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Shaping up student accommodation

19 December 2012

Chris Baguley, managing director of Bridging Finance Limited, a specialist lender of short-term finance, says in an increasingly competitive marketplace student landlords must offer top notch facilities to compete with purpose built student blocks.

Despite the negative impact of university fees there are still thousands of students every year looking for quality accommodation. The number of landlords in the UK is on the increase as many realise what a lucrative career this can be. The potential return on investment by renting to students is reaching record levels with landlords receiving income from both rent and from the capital appreciation of the underlying asset value of the property.

Student property investments have out-performed all other asset classes in the UK having returned 12 per cent while standard property funds generated just 1.2 per cent returns. The student property market is now worth £200 billion and growing faster than ever before.*

A record £2 billion was invested in student accommodation in the UK in the first three quarters of 2012 - an increase of 145 per cent on that invested in the first nine months of 2011.**

The top 20 university towns also trade, on average, at a premium of £73,005 (or 37 per cent) to the average UK house price. ***

The threat of student blocks
However, traditional student landlords are now under threat from purpose built student blocks that are flooding the market. Many of these accommodation blocks offer guaranteed rents and are tied in to the university and promoted by them. They are often also close to campuses, have city centre locations and include bills. For example BGSA developers in Blackburn have built Cathedral Court, luxury residential student accommodation, complete with retail shops and public and contract car parking. The development is located close to the college, the Mall and the town's transport hubs.

Similarly Terrace Hill, a leading UK property development and investment group, has announced a joint venture with Osborne to build student accommodation in Southampton city centre. The scheme is well located, has good transport links and has been pre-let in its entirety to the University of Southampton on a 38 year lease. The scheme includes a shop, café, gym and learning centre at ground level.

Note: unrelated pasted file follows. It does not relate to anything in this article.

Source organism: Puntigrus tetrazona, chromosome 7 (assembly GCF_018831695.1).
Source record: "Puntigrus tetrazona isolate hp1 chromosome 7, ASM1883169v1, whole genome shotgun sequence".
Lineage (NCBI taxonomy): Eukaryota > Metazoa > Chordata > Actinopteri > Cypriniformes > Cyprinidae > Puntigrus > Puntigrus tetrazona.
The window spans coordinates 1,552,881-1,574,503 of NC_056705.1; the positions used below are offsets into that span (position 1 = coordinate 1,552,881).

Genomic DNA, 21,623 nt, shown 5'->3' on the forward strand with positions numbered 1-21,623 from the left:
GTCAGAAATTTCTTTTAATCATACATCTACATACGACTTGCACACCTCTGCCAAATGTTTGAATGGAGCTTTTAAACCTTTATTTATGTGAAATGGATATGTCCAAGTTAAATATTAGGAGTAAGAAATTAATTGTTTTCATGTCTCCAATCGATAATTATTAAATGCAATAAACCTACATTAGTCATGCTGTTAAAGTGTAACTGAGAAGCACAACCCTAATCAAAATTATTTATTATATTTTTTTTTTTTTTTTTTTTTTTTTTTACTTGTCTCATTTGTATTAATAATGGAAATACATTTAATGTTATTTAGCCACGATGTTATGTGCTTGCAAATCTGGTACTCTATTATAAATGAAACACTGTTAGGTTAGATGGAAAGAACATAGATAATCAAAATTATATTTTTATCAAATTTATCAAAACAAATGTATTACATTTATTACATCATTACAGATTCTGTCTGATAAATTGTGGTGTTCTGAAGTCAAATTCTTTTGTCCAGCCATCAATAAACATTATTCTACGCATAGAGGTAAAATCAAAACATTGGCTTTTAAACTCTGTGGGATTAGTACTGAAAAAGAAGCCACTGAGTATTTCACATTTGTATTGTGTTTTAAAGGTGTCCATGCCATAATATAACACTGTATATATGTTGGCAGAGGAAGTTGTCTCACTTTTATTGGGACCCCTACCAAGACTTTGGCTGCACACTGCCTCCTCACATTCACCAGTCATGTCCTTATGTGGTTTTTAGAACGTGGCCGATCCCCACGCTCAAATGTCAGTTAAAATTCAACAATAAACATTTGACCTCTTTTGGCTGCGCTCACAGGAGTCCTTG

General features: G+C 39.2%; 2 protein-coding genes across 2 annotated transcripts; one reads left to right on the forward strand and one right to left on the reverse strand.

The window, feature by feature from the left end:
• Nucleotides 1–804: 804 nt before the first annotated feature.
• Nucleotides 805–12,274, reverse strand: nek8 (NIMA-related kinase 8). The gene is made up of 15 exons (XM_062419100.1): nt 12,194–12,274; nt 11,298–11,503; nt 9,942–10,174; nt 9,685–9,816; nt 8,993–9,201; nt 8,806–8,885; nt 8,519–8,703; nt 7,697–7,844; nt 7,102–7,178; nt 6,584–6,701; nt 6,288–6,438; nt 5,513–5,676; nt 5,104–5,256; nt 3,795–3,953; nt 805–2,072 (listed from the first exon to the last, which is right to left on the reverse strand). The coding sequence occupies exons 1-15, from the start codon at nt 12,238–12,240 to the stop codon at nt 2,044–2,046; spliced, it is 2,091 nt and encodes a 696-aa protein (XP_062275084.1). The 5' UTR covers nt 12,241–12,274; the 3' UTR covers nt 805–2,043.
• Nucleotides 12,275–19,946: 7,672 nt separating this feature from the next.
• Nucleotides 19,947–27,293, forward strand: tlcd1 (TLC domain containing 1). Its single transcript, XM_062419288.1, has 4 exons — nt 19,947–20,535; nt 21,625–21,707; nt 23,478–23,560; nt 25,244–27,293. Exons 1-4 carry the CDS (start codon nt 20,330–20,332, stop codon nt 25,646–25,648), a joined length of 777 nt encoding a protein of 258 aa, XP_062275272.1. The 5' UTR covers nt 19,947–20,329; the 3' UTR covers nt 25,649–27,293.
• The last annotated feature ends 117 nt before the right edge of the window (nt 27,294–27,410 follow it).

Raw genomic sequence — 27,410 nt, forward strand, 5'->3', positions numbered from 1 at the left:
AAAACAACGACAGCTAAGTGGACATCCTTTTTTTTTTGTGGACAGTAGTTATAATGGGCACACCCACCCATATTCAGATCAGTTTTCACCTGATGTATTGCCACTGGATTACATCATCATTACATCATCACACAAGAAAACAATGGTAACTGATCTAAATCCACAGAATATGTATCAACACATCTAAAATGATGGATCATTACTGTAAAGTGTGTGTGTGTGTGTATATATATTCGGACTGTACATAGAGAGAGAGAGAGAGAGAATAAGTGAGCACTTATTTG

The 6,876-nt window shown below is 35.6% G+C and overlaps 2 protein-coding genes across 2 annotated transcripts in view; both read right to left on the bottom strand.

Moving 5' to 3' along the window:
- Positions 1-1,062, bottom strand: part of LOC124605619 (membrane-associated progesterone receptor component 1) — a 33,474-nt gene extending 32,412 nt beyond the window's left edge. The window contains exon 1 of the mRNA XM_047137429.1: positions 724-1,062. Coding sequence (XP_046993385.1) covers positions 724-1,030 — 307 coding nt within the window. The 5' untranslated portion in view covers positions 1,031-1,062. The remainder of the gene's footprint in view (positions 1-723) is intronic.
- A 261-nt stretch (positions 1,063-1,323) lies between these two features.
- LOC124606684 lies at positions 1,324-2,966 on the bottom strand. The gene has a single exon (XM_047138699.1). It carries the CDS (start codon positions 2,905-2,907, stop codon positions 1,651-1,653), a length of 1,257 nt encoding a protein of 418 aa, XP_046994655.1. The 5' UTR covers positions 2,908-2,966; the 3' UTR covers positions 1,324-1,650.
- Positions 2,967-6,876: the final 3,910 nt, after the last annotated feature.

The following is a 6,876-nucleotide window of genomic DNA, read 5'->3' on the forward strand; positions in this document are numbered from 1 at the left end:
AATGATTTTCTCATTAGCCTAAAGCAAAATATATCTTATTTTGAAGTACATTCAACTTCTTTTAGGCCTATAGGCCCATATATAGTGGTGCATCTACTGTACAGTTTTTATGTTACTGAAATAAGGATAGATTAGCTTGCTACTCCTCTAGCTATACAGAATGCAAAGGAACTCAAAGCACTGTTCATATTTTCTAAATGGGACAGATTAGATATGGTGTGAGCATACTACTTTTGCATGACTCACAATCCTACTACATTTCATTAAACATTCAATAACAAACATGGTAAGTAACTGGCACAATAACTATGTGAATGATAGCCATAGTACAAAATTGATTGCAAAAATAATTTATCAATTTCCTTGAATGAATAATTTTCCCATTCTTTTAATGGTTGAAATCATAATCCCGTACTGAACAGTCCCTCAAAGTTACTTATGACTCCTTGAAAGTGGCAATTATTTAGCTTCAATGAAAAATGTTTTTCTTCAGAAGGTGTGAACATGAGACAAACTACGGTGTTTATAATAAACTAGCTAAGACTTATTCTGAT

Investors have realised that during an economic downturn student accommodation performs well because of the limited void periods and the high demand for good quality housing in good locations.

How to protect your market share
With such fierce competition traditional student landlords need to offer new services and facilities in order to compete. Many private landlords are now busy installing plush kitchens with dish washers, flat screen TVs and super fast broadband. They are also offering tenants fixed rents rather than increasing costs every year. This competitive option helps with budgeting and limits student debt. Some tenants are boycotting university owned flats and sticking with private housing as it offers more privacy and is preparation for life as a young professional.

The stereotypical student hovels characterised in the BBC's The Young One's is a thing of the past. My advice to private landlords is to not scrimp on extras in properties. For example installing double glazing and a proper security system will pay dividends as students now demand safer homes. If landlords focus on the advantages of their properties they can win over the lucrative student market.


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